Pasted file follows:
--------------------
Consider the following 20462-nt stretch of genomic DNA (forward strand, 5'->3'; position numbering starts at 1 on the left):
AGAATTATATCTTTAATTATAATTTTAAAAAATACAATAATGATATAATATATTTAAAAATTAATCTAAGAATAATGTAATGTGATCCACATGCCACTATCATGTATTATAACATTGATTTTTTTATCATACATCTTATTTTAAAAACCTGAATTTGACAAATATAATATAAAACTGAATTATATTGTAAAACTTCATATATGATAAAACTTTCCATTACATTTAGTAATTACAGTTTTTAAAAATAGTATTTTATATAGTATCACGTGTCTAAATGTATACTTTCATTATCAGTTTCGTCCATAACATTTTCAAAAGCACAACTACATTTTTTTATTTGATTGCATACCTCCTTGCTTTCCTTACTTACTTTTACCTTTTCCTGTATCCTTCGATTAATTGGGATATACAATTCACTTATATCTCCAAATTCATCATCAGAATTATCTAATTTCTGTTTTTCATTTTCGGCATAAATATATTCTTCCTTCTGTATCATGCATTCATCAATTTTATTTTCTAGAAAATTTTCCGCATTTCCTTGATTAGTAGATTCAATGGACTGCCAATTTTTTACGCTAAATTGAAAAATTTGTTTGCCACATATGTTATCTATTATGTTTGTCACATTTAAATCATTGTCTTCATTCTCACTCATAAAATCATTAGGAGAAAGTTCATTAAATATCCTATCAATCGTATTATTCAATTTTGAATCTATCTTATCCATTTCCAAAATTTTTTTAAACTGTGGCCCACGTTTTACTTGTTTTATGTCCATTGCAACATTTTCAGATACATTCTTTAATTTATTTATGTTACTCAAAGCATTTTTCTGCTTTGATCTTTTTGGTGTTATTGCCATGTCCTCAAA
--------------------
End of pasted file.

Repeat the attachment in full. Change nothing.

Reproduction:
Consider the following 20462-nt stretch of genomic DNA (forward strand, 5'->3'; position numbering starts at 1 on the left):
AGAATTATATCTTTAATTATAATTTTAAAAAATACAATAATGATATAATATATTTAAAAATTAATCTAAGAATAATGTAATGTGATCCACATGCCACTATCATGTATTATAACATTGATTTTTTTATCATACATCTTATTTTAAAAACCTGAATTTGACAAATATAATATAAAACTGAATTATATTGTAAAACTTCATATATGATAAAACTTTCCATTACATTTAGTAATTACAGTTTTTAAAAATAGTATTTTATATAGTATCACGTGTCTAAATGTATACTTTCATTATCAGTTTCGTCCATAACATTTTCAAAAGCACAACTACATTTTTTTATTTGATTGCATACCTCCTTGCTTTCCTTACTTACTTTTACCTTTTCCTGTATCCTTCGATTAATTGGGATATACAATTCACTTATATCTCCAAATTCATCATCAGAATTATCTAATTTCTGTTTTTCATTTTCGGCATAAATATATTCTTCCTTCTGTATCATGCATTCATCAATTTTATTTTCTAGAAAATTTTCCGCATTTCCTTGATTAGTAGATTCAATGGACTGCCAATTTTTTACGCTAAATTGAAAAATTTGTTTGCCACATATGTTATCTATTATGTTTGTCACATTTAAATCATTGTCTTCATTCTCACTCATAAAATCATTAGGAGAAAGTTCATTAAATATCCTATCAATCGTATTATTCAATTTTGAATCTATCTTATCCATTTCCAAAATTTTTTTAAACTGTGGCCCACGTTTTACTTGTTTTATGTCCATTGCAACATTTTCAGATACATTCTTTAATTTATTTATGTTACTCAAAGCATTTTTCTGCTTTGATCTTTTTGGTGTTATTGCCATGTCCTCAAA